Covid-19 pandemic hit almost all sectors of life. It impacted the economy hard even as some sectors were even completely wiped out. However, the education sector has been one of the biggest victims across the globe, more so in Kashmir where schools for physical classes are shut for almost 15 months now and chances of them resuming classroom in wake of the winter season seem improbable if not impossible. The losses about prolonged closure of schools as well as fears regarding opening them in contemporary times are legitimate. Indubitably remote education is a poor substitute for real classrooms, and children with learning barriers such as poverty and special education needs are at an even bigger disadvantage. The Annual Status of Education Report 2020, covering 26 States and four Union Territories, has expounded this fact.
The report has brought to fore striking facts and one of them happens to be a shift in enrolments from private schools to government institutions, of about five percentage points over 2018, ranging from class one to higher secondary levels.
Amid suspension of physical classes, the report has revealed that there is a marked rise in students not being enrolled—one of the reasons could be they dropped out, or impossibility to get admitted.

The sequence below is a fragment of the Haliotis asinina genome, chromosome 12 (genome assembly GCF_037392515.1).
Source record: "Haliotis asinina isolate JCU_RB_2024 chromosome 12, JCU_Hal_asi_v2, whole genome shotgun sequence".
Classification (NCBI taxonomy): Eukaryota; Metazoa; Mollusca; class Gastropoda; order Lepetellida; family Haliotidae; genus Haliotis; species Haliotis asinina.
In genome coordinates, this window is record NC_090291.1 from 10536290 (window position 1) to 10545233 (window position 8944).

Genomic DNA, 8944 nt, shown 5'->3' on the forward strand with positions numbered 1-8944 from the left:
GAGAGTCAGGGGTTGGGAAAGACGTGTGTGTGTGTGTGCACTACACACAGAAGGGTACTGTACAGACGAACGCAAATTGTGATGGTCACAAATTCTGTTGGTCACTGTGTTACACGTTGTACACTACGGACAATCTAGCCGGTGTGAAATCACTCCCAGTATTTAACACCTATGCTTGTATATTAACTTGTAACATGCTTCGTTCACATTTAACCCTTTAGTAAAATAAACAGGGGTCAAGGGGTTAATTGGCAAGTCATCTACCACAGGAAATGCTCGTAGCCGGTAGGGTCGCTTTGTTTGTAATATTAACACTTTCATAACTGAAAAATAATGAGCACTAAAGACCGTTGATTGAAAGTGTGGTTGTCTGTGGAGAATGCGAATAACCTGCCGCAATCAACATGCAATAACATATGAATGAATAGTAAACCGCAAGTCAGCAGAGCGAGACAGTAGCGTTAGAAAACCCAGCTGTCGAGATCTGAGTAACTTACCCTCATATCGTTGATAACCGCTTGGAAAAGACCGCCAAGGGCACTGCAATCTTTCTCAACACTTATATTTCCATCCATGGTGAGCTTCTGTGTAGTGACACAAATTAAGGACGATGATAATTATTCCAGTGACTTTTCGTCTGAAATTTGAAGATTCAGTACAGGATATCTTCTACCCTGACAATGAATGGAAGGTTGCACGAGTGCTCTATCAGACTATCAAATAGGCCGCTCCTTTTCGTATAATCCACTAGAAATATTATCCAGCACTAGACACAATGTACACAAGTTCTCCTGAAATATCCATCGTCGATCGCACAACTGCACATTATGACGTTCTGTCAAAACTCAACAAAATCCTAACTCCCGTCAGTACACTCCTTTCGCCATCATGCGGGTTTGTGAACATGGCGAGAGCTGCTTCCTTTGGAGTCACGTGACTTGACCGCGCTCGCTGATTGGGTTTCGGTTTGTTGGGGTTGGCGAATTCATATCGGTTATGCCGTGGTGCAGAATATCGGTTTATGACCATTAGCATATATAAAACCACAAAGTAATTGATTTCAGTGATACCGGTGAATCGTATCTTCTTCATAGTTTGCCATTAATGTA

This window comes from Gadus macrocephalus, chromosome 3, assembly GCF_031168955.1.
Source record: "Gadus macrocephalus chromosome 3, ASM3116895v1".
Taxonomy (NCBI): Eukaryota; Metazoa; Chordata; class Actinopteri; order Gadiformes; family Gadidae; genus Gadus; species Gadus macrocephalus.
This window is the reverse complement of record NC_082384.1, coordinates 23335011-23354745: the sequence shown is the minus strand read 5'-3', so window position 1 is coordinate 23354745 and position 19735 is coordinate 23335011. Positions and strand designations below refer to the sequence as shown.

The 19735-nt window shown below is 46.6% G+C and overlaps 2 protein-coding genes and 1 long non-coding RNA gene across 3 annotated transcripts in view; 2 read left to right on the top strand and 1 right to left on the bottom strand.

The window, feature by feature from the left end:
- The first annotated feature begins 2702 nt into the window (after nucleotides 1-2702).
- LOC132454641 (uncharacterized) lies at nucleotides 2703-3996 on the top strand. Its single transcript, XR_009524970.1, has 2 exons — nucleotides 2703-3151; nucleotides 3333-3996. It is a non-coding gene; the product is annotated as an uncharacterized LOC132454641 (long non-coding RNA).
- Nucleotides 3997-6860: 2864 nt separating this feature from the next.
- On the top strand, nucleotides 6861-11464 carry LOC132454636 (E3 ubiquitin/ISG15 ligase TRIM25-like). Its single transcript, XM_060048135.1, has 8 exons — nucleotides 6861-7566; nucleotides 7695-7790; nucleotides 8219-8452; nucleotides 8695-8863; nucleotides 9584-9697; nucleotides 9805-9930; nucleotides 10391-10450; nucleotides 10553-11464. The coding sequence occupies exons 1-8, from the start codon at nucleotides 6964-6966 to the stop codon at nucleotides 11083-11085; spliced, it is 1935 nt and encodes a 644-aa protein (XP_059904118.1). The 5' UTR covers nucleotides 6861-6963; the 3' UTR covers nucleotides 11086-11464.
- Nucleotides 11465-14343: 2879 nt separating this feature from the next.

The report has also found that over 43% of students in government schools are without access to a smartphone across the surveyed places. In the overall J&K context comprising both private and government schools, almost 29 percent of students were found lacking smartphones which suggest that either these students have missed the studies altogether or had to rely more on parents and siblings to study at home. One can imagine the fate of poor students who have both parents illiterate. The survey seems to have not touched connectivity issues owing to 2G speed in most areas in Jammu and Kashmir as it would not form a general questionnaire given the fact that other states or UTs in India do not face such issues on regular times.
The ASER report nevertheless provides statistics that could facilitate intervention by the education system in bridging the divide on educational aids including smartphones. It needs out-of-the-box ideas during the pandemic to come up with interventions that are a substitute for traditional methods as parents remain wary of sending children to school even covid-19 pandemic remains far from being overcome especially in absence of an affordable vaccine.